Has anyone, who isn't a die-hard Darwin fanatic, ever tried to recompile their kernel in OS X? If you answered yes then you are among a rare breed of user indeed.
Has anyone, who isn't a die-hard Darwin fanatic, ever tried to recompile their kernel in OS X? If you answered yes then you are among a rare breed of user indeed. Congratulations, I hope that you were better for the experience, and that it worked.
Meanwhile any sort of reality distortion field that I may have been previously emersed in is well and truly gone. The cause was NFSv4 and a touch of naivety.
For an operating system that was recently certified as UNIX, the inability to handle NFSv4 without external patching was simply staggering to me — and remains to be. However, this is a problem endemic to the entire BSD community as the same problem appears on FreeBSD and OpenBSD.
If you wish to get into the dark world of patching and kernel recompilation on BSDs, go here: http://snowhite.cis.uoguelph.ca/nfsv4/
Mac users beware though, getting your hands on the latest kernel sources is terribly hard. Thanks for embracing the spirit of open source Apple.
In the world of the pragmatic, the solution is to ditch NFSv4 and move to a filesystem over ssh, SSHFS. Since any server that has NFS on it would also have SSH on it, then switching from one to the other should not be a problem and if you are lucky you might be able to even remove the NFS server entirely.
SSHFS is based on FUSE with allows for filesystems to be created within user space without recompiling the kernel. So you can therefore connect to SSHFS or GmailFS without having to get dirty with recompiling. Useful if you do not have sufficient filesystem permission or you can't find the current XNU source easily, in Apple's case.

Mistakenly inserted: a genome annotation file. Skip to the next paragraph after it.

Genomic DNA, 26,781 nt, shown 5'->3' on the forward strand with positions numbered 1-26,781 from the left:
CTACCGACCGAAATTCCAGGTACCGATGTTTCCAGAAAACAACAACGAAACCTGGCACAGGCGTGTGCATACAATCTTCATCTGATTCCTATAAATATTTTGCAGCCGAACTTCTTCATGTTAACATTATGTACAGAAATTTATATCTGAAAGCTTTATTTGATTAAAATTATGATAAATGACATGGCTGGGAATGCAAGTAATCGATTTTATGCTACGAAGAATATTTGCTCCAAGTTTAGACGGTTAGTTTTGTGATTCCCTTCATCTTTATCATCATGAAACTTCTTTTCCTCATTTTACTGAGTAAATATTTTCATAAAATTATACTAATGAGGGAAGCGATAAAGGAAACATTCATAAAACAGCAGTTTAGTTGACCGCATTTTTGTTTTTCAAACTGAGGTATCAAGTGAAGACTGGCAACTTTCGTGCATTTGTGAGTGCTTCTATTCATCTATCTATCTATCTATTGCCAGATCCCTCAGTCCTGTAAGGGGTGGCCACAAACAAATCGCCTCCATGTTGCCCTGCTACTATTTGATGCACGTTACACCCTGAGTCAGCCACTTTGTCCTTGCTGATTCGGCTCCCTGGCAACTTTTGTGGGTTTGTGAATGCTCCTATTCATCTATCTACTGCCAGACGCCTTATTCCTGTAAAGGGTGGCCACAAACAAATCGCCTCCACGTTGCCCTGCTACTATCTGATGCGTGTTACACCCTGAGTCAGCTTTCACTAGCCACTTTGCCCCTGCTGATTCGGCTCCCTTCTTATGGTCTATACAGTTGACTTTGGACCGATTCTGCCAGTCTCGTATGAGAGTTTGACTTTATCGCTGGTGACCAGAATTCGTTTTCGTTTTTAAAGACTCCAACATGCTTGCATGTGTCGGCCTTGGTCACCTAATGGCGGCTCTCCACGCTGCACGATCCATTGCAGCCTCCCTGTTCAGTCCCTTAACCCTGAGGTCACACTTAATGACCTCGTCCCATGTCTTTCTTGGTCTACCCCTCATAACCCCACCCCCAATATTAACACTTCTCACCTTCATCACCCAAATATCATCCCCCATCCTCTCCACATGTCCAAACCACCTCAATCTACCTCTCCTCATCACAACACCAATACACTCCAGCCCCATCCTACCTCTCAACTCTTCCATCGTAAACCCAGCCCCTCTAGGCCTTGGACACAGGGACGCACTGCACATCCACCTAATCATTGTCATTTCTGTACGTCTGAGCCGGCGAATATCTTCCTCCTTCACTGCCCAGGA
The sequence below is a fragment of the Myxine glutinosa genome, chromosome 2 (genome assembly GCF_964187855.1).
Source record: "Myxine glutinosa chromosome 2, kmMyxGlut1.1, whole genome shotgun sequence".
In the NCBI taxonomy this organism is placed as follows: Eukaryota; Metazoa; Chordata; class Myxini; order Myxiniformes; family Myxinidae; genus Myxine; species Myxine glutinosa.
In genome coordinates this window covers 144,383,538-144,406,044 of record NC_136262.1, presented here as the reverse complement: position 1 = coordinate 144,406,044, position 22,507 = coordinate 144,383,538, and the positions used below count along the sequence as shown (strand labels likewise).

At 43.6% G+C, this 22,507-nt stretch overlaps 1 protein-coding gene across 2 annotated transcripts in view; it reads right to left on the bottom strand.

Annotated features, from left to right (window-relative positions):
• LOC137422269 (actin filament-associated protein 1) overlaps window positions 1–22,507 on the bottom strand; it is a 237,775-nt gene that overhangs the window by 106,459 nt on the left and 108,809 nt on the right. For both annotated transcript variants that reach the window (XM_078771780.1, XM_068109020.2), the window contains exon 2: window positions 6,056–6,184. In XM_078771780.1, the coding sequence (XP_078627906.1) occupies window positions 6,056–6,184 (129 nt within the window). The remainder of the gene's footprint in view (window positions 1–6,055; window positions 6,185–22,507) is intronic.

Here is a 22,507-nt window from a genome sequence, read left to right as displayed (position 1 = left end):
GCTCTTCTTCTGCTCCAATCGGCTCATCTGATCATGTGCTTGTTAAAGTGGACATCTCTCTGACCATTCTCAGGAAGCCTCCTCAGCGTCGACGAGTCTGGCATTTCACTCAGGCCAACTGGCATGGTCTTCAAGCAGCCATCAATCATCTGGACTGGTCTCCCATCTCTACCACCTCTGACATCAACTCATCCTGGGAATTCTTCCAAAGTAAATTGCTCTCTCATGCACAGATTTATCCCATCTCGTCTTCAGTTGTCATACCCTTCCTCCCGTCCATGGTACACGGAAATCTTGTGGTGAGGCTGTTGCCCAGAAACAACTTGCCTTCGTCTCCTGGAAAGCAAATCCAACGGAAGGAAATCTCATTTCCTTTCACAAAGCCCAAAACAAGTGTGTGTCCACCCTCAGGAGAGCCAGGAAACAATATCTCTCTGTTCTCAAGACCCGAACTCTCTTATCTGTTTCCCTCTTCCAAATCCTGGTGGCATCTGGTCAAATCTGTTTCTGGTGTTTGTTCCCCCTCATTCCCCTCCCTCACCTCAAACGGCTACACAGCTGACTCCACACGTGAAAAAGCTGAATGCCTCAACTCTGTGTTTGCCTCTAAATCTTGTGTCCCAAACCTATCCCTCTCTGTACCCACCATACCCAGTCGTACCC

To get SSHFS working with a GUI on OS X, visit http://www.sccs.swarthmore.edu/users/08/mgorbach/MacFusionWeb and follow the instructions procedures. You will have to install MacFUSE from Google http://code.google.com/p/macfuse/ first.
Unless you feel the need for jailing ssh accounts or similar security measures that's all you have to do. It just works.
On a "got the job done" level I am more than happy. But on a "open source philosophy" level I am highly disappointed in Apple for making the current XNU source so hard to get to. It has been well over a month and I cannot get to the actual sources that are on my computer — and it is meant to be open source software.
Add to this that I would not want to put an XServe in the middle of a Linux server farm if it cannot even mount NFSv4 properly — it's not like the standard just came out of the oven.